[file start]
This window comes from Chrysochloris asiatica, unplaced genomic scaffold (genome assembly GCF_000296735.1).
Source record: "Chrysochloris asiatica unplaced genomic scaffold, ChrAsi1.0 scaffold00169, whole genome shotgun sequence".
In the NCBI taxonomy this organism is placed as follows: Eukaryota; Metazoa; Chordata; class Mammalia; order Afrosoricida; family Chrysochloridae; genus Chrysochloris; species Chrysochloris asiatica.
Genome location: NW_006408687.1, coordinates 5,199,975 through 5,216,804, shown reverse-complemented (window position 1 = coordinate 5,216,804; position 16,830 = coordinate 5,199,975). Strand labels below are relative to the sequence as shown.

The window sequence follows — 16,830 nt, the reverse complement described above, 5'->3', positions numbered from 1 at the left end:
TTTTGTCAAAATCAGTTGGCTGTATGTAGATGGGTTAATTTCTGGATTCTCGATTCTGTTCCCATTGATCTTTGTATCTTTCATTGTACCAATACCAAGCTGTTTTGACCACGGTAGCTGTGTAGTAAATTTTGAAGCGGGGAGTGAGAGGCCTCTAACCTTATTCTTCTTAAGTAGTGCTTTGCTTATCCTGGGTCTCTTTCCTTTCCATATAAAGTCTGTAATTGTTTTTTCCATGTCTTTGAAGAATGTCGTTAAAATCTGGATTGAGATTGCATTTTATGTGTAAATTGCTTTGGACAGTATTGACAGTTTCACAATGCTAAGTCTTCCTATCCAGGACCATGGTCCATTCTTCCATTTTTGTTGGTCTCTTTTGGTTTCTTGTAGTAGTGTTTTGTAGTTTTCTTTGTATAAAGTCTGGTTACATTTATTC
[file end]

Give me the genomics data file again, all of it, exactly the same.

This window comes from Chrysochloris asiatica, unplaced genomic scaffold (genome assembly GCF_000296735.1).
Source record: "Chrysochloris asiatica unplaced genomic scaffold, ChrAsi1.0 scaffold00169, whole genome shotgun sequence".
In the NCBI taxonomy this organism is placed as follows: Eukaryota; Metazoa; Chordata; class Mammalia; order Afrosoricida; family Chrysochloridae; genus Chrysochloris; species Chrysochloris asiatica.
Genome location: NW_006408687.1, coordinates 5,199,975 through 5,216,804, shown reverse-complemented (window position 1 = coordinate 5,216,804; position 16,830 = coordinate 5,199,975). Strand labels below are relative to the sequence as shown.

The window sequence follows — 16,830 nt, the reverse complement described above, 5'->3', positions numbered from 1 at the left end:
TTTTGTCAAAATCAGTTGGCTGTATGTAGATGGGTTAATTTCTGGATTCTCGATTCTGTTCCCATTGATCTTTGTATCTTTCATTGTACCAATACCAAGCTGTTTTGACCACGGTAGCTGTGTAGTAAATTTTGAAGCGGGGAGTGAGAGGCCTCTAACCTTATTCTTCTTAAGTAGTGCTTTGCTTATCCTGGGTCTCTTTCCTTTCCATATAAAGTCTGTAATTGTTTTTTCCATGTCTTTGAAGAATGTCGTTAAAATCTGGATTGAGATTGCATTTTATGTGTAAATTGCTTTGGACAGTATTGACAGTTTCACAATGCTAAGTCTTCCTATCCAGGACCATGGTCCATTCTTCCATTTTTGTTGGTCTCTTTTGGTTTCTTGTAGTAGTGTTTTGTAGTTTTCTTTGTATAAAGTCTGGTTACATTTATTC